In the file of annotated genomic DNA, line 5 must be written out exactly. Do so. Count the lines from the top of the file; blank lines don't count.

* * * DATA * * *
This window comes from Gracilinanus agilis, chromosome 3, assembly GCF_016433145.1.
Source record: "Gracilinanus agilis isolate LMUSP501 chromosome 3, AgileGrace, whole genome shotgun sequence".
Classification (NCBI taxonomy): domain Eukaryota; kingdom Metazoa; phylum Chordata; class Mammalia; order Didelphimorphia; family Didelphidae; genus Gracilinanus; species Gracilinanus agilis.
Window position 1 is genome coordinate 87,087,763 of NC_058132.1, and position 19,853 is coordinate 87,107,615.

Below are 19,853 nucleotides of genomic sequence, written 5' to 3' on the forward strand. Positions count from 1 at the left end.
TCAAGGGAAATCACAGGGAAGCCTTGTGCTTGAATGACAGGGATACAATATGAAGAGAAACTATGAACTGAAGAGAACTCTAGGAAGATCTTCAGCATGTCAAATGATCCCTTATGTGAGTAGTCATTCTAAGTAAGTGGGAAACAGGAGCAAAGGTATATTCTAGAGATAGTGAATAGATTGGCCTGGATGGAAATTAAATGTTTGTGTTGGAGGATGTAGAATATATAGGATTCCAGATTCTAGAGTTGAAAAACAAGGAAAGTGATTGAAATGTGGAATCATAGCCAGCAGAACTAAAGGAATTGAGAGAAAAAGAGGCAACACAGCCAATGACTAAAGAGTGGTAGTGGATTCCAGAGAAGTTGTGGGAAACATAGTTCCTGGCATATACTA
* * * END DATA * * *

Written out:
Below are 19,853 nucleotides of genomic sequence, written 5' to 3' on the forward strand. Positions count from 1 at the left end.